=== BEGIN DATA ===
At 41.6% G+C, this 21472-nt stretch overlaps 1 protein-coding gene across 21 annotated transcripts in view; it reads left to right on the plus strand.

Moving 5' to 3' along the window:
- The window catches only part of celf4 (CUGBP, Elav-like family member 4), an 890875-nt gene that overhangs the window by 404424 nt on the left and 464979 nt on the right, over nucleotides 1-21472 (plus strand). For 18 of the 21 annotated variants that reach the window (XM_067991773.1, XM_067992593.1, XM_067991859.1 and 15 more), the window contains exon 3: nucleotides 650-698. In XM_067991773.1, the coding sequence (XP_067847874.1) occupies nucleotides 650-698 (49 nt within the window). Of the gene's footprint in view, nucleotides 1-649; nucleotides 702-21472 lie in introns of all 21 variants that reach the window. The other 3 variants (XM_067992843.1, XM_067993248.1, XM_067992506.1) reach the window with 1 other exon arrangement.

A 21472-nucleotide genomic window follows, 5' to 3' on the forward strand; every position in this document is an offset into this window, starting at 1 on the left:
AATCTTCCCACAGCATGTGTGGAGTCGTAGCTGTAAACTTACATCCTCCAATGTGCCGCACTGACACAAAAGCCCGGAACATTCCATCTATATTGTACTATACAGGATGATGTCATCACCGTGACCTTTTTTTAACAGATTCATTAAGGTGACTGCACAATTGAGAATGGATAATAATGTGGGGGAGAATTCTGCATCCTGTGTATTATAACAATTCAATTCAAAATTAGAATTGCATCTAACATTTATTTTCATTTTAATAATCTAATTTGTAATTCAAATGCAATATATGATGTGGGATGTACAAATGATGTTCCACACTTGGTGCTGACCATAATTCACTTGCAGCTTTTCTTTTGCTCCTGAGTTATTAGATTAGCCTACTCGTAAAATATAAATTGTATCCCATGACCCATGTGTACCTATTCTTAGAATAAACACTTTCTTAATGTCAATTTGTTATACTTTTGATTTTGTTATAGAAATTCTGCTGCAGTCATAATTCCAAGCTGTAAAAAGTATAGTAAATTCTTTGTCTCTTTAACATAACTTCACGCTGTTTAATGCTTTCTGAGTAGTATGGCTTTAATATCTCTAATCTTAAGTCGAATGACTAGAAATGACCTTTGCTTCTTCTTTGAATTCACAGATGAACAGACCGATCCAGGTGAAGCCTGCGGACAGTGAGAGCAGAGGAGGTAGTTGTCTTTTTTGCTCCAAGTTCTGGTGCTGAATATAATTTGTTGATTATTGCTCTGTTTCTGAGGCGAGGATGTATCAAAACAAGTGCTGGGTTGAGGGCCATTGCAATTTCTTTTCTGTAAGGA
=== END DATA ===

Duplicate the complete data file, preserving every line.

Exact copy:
At 41.6% G+C, this 21472-nt stretch overlaps 1 protein-coding gene across 21 annotated transcripts in view; it reads left to right on the plus strand.

Moving 5' to 3' along the window:
- The window catches only part of celf4 (CUGBP, Elav-like family member 4), an 890875-nt gene that overhangs the window by 404424 nt on the left and 464979 nt on the right, over nucleotides 1-21472 (plus strand). For 18 of the 21 annotated variants that reach the window (XM_067991773.1, XM_067992593.1, XM_067991859.1 and 15 more), the window contains exon 3: nucleotides 650-698. In XM_067991773.1, the coding sequence (XP_067847874.1) occupies nucleotides 650-698 (49 nt within the window). Of the gene's footprint in view, nucleotides 1-649; nucleotides 702-21472 lie in introns of all 21 variants that reach the window. The other 3 variants (XM_067992843.1, XM_067993248.1, XM_067992506.1) reach the window with 1 other exon arrangement.

A 21472-nucleotide genomic window follows, 5' to 3' on the forward strand; every position in this document is an offset into this window, starting at 1 on the left:
AATCTTCCCACAGCATGTGTGGAGTCGTAGCTGTAAACTTACATCCTCCAATGTGCCGCACTGACACAAAAGCCCGGAACATTCCATCTATATTGTACTATACAGGATGATGTCATCACCGTGACCTTTTTTTAACAGATTCATTAAGGTGACTGCACAATTGAGAATGGATAATAATGTGGGGGAGAATTCTGCATCCTGTGTATTATAACAATTCAATTCAAAATTAGAATTGCATCTAACATTTATTTTCATTTTAATAATCTAATTTGTAATTCAAATGCAATATATGATGTGGGATGTACAAATGATGTTCCACACTTGGTGCTGACCATAATTCACTTGCAGCTTTTCTTTTGCTCCTGAGTTATTAGATTAGCCTACTCGTAAAATATAAATTGTATCCCATGACCCATGTGTACCTATTCTTAGAATAAACACTTTCTTAATGTCAATTTGTTATACTTTTGATTTTGTTATAGAAATTCTGCTGCAGTCATAATTCCAAGCTGTAAAAAGTATAGTAAATTCTTTGTCTCTTTAACATAACTTCACGCTGTTTAATGCTTTCTGAGTAGTATGGCTTTAATATCTCTAATCTTAAGTCGAATGACTAGAAATGACCTTTGCTTCTTCTTTGAATTCACAGATGAACAGACCGATCCAGGTGAAGCCTGCGGACAGTGAGAGCAGAGGAGGTAGTTGTCTTTTTTGCTCCAAGTTCTGGTGCTGAATATAATTTGTTGATTATTGCTCTGTTTCTGAGGCGAGGATGTATCAAAACAAGTGCTGGGTTGAGGGCCATTGCAATTTCTTTTCTGTAAGGA